Duke Robot Climbs to Victory in Madrid
From left to right: Andrew Meyerson, Brian Burney, Kevin Parker, and Julien Finlay. Parker holds "Wallter" the wall-climbing robot during the robotics conference in Madrid.
A wall-climbing, book-sized autonomous vehicle made by a Duke University team drove up a challenging vertical course to win first prize in an international competition Sept. 22-24 in Madrid.
The student competition was part of the seventh annual International Conference on Climbing and Walking Robots.
Jason Janet, an adjunct professor in Duke’s electrical and computer engineering department and faculty adviser on the robotics project, said the Madrid competition shows the growing importance of climbing robots.
"Robots that climb walls and cross ceilings can go where humans can’t," Janet said. "They can do security and safety jobs like looking for bombs or finding cracks in a support beam or the wing of a jumbo jet."
The Duke team’s leader was Brian Burney, a staff member at Duke’s Pratt School of Engineering and graduate student at North Carolina State University. The other team members were Pratt School undergraduates Kevin Parker, Andrew Meyerson and Julien Finlay.
"Our robot Wallter was the only one that could start flat on the floor and climb the wall on its own, go over a barrier across the wall or stop itself after crossing the finish line," Burney said.
"As the smallest, fastest and most novel robot, Wallter was one of the most popular exhibits," Meyerson said. "I was interviewed for Spanish national television for a story about the conference featuring the Duke robot."
According to Burney, the Duke vehicle set itself apart when it rolled to the foot of a metallic wall, reared up on its hind wheels, and used a "tornado in a cup" to hug the wall and start its ascent.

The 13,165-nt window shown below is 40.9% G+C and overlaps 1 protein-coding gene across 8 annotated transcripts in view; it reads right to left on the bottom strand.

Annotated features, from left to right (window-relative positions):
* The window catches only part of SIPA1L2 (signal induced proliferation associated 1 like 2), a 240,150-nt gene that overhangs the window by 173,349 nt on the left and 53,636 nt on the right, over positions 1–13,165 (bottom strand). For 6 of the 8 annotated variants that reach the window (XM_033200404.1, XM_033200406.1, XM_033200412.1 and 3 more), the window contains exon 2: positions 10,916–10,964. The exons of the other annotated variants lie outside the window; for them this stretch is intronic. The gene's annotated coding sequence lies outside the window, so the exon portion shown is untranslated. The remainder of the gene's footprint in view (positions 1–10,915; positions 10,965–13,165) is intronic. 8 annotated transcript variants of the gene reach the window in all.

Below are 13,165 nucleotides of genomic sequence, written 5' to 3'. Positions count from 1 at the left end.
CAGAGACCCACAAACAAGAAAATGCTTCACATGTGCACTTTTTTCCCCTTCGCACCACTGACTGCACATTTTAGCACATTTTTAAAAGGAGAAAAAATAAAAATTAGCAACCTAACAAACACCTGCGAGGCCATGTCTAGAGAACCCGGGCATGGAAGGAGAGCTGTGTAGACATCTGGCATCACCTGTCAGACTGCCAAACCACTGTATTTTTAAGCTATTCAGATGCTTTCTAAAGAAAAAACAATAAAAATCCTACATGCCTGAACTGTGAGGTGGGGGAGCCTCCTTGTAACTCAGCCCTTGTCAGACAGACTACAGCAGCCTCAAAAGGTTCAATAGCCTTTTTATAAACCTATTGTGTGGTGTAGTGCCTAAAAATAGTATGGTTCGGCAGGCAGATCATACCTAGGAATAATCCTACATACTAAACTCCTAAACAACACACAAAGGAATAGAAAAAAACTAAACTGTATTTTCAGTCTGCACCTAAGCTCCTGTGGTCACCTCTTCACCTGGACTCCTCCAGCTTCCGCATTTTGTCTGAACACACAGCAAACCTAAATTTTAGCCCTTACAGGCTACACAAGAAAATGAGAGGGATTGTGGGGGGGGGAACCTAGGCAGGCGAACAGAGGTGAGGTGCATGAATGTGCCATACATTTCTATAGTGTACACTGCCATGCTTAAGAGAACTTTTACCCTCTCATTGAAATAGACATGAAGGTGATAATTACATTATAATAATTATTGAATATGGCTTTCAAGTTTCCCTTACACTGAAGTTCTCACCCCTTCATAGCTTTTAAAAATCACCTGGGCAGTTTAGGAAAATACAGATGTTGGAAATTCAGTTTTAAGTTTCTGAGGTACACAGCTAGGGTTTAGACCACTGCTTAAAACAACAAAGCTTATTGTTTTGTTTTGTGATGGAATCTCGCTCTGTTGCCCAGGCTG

The "tornado" is generated by a patented device from Vortex HC, LLC of Morrisville, N.C., said Janet, who is vice president of development at the company. The device uses air currents swirling in a cylinder, about the size of an upside-down tuna can, to exert suction on a wall or ceiling. An impeller in the cylinder spins like a propeller but recirculates captive air rather than sucking air in one end and blasting it out the other.
"It’s a tornado in a cup, but no ordinary tornado," Janet said. "Two vortexes swirl simultaneously, one in a spiral and the other in a toroidal path, like a donut. The forces generated hold the vehicle to the wall and yet allow free movement because the cup never touches the surface."
Parker said the Madrid competition required performing five tasks: starting on the metal competition wall and climbing as high as possible; climbing after the addition of randomly placed obstacles; crossing a barrier placed on the wall; starting from the floor and then climbing; and stopping after crossing the finish line.
"We faced stiff competition from German and Italian teams," Parker said. "The robot from the University of Catania was amazingly good at detecting and avoiding all the obstacles. Our robot brushed against a couple of obstacles, but it was the only one that completed all five tasks."
Janet said the Duke team combined the "tornado in a cup" technology with an original control system. "A human operates Vortex’s commercial robots by remote control," Janet said. "The students added sensors and wrote software that enables their robot to operate on its own."